“When you get into the larger aircraft it becomes like a hotel, with dozens of staff supporting the plane based in a galley area down below. You have very comprehensive cooking facilities, and on larger aircraft we have looked at theatres, with spiral staircases and a Steinway grand piano. The limitations for what you can put inside a plane are pretty much the limits of physics, and even money cannot always overcome that. Even so, people are still always trying to push [the limits]. ”
Miami is often called the unofficial capital of Latin America. During the last 25 years, it has taken on a much greater international flavor and cemented its place as a hub of finance, trade and transportation. The metropolitan area's airports have played a big role in this growth.
Statistics help tell the story. Miami ranked only 45th among U.S. cities in population as of 2005; but that same year, Miami International ranked first in international freight, third in international passengers and fourth in total cargo among U.S. airports, according to the Miami-Dade Aviation Department. The airport had an annual local economic impact of $19.1 billion. Miami International and related industries generated an estimated 242,387 jobs-one out of every 4.3 jobs in South Florida. When its $5.2 billion capital improvement program is complete, Miami International will have 130 passenger gates, 7.4 million square feet of terminal space, 17 new cargo buildings and a cargo ramp big enough for 17 Boeing 747s. New bridges, surface roads and parking facilities are also under construction.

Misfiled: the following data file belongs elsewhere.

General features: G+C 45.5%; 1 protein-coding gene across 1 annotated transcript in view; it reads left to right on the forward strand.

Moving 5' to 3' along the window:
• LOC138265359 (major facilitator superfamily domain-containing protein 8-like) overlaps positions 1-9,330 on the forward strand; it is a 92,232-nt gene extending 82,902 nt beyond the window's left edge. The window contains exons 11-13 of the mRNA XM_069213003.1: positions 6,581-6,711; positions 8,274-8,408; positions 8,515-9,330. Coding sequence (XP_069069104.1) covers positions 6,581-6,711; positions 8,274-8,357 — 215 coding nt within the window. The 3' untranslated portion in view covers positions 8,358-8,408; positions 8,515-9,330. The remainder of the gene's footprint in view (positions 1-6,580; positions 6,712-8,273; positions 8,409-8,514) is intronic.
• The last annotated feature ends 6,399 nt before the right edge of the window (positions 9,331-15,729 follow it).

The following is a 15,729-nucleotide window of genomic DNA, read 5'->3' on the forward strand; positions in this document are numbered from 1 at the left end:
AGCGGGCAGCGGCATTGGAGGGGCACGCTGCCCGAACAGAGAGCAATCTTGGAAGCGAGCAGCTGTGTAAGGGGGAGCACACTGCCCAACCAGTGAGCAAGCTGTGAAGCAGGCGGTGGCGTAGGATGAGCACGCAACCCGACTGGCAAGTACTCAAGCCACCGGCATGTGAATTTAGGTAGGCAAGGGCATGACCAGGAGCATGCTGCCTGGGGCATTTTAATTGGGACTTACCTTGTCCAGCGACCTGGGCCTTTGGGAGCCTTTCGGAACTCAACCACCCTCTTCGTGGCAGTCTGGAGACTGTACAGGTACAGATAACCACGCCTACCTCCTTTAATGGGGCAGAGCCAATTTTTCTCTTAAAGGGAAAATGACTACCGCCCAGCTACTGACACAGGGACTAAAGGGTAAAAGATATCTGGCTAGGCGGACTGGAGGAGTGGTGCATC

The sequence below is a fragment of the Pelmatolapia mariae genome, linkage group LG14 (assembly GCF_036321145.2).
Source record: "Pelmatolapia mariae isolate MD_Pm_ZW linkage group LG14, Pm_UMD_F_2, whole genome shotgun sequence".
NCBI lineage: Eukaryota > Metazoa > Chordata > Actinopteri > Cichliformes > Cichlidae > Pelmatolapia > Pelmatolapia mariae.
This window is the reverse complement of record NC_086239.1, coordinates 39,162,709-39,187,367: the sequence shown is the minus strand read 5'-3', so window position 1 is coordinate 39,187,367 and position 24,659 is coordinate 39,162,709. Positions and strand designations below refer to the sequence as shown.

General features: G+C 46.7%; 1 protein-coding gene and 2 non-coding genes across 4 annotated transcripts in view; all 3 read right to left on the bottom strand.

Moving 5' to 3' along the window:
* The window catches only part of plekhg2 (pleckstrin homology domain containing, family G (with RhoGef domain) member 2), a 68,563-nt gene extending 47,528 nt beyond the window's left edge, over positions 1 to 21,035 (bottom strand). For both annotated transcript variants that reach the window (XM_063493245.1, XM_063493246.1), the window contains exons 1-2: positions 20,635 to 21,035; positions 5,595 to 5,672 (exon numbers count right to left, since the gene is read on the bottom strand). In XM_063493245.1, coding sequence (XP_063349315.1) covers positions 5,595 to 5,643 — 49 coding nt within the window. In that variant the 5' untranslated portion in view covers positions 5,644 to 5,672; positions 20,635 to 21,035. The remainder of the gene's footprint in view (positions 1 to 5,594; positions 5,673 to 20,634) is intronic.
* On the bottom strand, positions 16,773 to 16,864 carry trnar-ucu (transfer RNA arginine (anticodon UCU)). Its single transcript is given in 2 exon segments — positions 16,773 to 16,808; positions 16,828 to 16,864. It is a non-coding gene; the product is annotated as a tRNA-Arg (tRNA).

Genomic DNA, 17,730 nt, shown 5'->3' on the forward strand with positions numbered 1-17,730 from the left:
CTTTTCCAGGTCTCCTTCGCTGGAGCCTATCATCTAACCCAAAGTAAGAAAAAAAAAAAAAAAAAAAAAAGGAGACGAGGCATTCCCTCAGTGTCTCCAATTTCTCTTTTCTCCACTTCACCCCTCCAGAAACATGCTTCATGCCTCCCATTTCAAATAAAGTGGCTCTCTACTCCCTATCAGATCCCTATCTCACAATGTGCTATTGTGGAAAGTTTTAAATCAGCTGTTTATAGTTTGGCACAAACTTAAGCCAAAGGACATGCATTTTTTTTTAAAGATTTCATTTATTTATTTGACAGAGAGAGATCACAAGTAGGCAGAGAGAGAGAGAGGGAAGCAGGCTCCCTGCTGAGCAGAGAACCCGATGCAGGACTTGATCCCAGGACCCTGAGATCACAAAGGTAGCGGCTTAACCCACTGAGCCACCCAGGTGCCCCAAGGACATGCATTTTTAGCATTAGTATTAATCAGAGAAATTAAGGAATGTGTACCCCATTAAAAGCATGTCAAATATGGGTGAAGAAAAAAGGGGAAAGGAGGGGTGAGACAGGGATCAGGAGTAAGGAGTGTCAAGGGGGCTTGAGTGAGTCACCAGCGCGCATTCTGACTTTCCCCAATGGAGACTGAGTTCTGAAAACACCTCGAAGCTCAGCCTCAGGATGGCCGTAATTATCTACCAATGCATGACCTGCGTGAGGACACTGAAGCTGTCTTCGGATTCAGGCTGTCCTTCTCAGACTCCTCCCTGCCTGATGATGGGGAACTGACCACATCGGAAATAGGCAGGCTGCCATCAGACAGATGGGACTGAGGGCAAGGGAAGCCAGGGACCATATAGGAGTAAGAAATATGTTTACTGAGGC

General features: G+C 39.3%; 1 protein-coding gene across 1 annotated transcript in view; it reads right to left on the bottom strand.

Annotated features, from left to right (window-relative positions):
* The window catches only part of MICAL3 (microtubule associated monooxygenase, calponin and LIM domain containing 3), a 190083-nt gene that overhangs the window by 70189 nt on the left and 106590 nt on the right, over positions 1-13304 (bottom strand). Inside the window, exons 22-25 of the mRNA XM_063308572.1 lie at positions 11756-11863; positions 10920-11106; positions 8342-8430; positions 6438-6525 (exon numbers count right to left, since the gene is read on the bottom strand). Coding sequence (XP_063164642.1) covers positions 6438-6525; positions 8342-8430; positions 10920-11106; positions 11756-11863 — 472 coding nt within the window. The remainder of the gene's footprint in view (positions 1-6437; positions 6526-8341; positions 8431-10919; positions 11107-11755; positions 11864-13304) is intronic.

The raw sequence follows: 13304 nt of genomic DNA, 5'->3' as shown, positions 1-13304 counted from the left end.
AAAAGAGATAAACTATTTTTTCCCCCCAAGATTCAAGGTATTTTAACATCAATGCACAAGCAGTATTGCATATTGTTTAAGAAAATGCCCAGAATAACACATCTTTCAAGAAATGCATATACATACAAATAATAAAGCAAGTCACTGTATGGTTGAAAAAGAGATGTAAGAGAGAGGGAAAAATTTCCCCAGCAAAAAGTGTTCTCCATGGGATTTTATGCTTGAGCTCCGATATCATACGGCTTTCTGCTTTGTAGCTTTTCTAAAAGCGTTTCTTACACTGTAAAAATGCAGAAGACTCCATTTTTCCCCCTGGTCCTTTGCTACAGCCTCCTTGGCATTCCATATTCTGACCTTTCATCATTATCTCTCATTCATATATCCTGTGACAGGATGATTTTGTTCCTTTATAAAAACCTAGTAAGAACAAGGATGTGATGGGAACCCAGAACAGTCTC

As Miami International goes, so go the three other main Miami-area airports: Kendall-Tamiami, Opa-Locka and Homestead General Aviation. All have major development programs on the boards. Simply put, Miami airports are en fuego-on fire. Here's a closer look at each facility and its FBOs (ground-support facilities).
First, the good news: With 75 percent of its gates dedicated to international flights, Miami International is a handy place to deposit or retrieve global passengers, and getting into and out of it has been a lot easier since a fourth runway opened in 2003. With the shortest runway at 8,600 feet and the longest at 13,000, the airport can accommodate any airplane with any load in just about any weather.
Downtown is about a 20-minute car ride over the refurbished and widened surrounding streets.
But like the seven-figure bungalows in the Coconut Grove neighborhood, this is expensive real estate. Landing fees are steep and the rents force tenants to charge high prices for goods and services. Never seen jet-A for $6 a gallon before? You will here, at Signature Flight Support, which offers some compensation for high fuel charges in the form of three really big parking ramps and a first-class terminal with two conference rooms, TV and snooze rooms, a business center, even showers. Catering can be arranged with two hours' notice and Hertz rental cars are available on site.
SheltAir Miami, another ground-support operation at Miami International, is the FBO equivalent of bareboating. The fuel truck will meet you on the U.S. Customs ramp (International General Aviation Ramp). If you need additional services like ground power or water, another provider, Swissport Executive Aviation, will show up to take care of that. If you want to stay overnight, call the Miami-Dade Aviation Department at (305) 876-7550 to arrange for space on county-owned ramps.